Neutrinos are detected all the time. We can even generate them in a particle accelerator and detect them from hundreds of miles away.
High-energy neutrinos, with energy tens of TeV (that’s higher energy than the LHC can produce) are rare, but they are still regularly observed.
What’s new is, when IceCube detected this high-energy neutrino, they were able to calculate the direction it came from, and relay it to other observatories around the world very quickly, to see if the source of the neutrino could be detected in some other way. And they did detect it - a blazar in the same part of the sky brightened around the same time. Which is not conclusive, but a pretty good indication that this blazar was the source of the high-energy neutrino.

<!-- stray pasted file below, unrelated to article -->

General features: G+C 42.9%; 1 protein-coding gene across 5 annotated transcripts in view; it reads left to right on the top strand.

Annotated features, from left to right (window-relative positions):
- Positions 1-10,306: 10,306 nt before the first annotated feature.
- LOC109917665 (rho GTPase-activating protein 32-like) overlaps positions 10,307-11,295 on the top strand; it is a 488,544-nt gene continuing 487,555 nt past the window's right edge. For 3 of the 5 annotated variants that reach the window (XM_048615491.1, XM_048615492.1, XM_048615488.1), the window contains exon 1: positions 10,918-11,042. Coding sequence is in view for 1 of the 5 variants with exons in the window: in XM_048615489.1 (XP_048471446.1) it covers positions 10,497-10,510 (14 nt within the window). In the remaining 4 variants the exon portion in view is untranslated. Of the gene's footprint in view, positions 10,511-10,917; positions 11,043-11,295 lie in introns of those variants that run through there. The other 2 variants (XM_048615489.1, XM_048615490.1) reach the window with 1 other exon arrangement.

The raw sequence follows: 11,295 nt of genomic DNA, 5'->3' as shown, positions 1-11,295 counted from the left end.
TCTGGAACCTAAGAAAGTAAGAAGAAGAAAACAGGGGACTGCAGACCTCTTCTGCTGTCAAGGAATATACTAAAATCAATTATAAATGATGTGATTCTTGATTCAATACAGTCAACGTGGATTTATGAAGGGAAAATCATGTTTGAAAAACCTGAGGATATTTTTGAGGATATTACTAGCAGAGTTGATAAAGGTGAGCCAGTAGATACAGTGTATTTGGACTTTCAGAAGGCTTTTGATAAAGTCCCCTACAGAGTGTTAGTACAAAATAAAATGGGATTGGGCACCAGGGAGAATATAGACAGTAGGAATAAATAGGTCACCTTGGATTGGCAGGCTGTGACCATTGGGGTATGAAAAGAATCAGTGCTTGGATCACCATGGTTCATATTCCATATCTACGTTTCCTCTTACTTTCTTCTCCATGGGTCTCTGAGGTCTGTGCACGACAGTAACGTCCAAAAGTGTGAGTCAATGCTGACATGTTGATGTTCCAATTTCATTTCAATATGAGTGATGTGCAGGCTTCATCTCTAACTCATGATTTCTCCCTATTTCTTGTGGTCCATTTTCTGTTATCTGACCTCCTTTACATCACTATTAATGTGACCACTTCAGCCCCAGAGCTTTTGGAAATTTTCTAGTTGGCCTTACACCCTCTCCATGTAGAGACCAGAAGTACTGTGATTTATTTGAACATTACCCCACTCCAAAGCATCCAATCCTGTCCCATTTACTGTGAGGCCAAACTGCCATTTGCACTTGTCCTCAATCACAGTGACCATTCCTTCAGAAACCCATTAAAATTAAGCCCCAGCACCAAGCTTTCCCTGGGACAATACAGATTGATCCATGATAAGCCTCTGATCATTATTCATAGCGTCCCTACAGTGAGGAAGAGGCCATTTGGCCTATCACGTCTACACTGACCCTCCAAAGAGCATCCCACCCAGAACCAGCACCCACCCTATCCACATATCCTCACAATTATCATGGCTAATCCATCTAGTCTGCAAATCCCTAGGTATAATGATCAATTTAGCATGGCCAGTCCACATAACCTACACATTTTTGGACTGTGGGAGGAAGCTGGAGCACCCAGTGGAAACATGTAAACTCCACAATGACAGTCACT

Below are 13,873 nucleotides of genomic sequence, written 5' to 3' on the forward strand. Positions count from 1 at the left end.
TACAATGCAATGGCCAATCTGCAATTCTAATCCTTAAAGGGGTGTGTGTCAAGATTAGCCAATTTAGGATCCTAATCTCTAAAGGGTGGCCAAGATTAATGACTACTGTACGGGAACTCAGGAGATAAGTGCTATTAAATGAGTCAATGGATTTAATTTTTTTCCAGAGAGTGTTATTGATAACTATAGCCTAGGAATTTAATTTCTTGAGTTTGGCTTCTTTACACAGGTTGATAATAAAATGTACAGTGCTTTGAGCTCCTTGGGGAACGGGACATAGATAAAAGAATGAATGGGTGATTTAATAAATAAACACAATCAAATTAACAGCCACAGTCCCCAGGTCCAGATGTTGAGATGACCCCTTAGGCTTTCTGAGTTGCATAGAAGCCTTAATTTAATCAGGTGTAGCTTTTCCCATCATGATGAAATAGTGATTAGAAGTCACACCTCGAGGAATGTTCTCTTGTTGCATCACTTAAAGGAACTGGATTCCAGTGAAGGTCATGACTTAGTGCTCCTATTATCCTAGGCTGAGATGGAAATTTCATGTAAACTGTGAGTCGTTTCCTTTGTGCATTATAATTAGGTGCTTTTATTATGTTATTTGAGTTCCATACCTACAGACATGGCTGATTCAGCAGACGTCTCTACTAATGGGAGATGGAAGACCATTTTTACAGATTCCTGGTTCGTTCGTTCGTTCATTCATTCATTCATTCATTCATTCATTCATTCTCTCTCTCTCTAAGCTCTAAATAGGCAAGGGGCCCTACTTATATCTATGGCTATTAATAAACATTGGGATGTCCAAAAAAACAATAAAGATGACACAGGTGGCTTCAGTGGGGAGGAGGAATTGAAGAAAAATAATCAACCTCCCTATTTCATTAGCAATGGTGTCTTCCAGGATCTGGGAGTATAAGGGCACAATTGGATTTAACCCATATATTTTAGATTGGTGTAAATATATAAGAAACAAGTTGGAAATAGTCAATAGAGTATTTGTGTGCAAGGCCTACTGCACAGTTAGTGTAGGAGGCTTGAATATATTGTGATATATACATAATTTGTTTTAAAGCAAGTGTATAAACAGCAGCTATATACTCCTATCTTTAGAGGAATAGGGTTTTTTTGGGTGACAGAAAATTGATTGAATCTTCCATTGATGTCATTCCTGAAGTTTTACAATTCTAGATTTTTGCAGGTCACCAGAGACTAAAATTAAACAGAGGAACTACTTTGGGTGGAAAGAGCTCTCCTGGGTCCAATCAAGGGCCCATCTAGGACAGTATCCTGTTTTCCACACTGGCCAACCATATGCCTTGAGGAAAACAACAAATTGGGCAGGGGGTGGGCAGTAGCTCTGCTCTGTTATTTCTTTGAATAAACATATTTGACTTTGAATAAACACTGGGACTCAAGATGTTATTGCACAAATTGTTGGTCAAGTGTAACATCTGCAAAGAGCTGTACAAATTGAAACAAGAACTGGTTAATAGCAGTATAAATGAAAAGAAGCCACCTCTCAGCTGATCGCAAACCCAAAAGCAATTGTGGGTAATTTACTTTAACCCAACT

The really exciting part is, this may indicate where ultra-high energy cosmic rays come from. Because that’s been a long-standing mystery in astrophysics. Although there are reasons to be cautious, as explained here.